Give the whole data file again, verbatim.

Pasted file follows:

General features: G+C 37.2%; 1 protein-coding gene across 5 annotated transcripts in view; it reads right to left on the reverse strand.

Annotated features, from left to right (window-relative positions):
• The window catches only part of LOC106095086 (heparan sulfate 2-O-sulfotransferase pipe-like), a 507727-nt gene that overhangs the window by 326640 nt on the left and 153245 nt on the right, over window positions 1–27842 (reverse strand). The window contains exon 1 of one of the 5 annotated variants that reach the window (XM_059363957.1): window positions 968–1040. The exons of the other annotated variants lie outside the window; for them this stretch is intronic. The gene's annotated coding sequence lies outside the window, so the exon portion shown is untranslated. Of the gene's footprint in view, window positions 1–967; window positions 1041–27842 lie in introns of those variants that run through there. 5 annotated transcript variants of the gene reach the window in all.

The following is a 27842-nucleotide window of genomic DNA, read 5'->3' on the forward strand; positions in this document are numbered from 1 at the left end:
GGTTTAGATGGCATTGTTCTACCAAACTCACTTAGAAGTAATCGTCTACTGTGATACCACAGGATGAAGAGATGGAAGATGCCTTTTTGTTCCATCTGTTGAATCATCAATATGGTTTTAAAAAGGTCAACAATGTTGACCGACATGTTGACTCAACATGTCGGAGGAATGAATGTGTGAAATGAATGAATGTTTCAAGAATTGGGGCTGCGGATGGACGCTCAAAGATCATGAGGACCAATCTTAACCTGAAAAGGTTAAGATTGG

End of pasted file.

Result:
General features: G+C 37.2%; 1 protein-coding gene across 5 annotated transcripts in view; it reads right to left on the reverse strand.

Annotated features, from left to right (window-relative positions):
• The window catches only part of LOC106095086 (heparan sulfate 2-O-sulfotransferase pipe-like), a 507727-nt gene that overhangs the window by 326640 nt on the left and 153245 nt on the right, over window positions 1–27842 (reverse strand). The window contains exon 1 of one of the 5 annotated variants that reach the window (XM_059363957.1): window positions 968–1040. The exons of the other annotated variants lie outside the window; for them this stretch is intronic. The gene's annotated coding sequence lies outside the window, so the exon portion shown is untranslated. Of the gene's footprint in view, window positions 1–967; window positions 1041–27842 lie in introns of those variants that run through there. 5 annotated transcript variants of the gene reach the window in all.

The following is a 27842-nucleotide window of genomic DNA, read 5'->3' on the forward strand; positions in this document are numbered from 1 at the left end:
GGTTTAGATGGCATTGTTCTACCAAACTCACTTAGAAGTAATCGTCTACTGTGATACCACAGGATGAAGAGATGGAAGATGCCTTTTTGTTCCATCTGTTGAATCATCAATATGGTTTTAAAAAGGTCAACAATGTTGACCGACATGTTGACTCAACATGTCGGAGGAATGAATGTGTGAAATGAATGAATGTTTCAAGAATTGGGGCTGCGGATGGACGCTCAAAGATCATGAGGACCAATCTTAACCTGAAAAGGTTAAGATTGG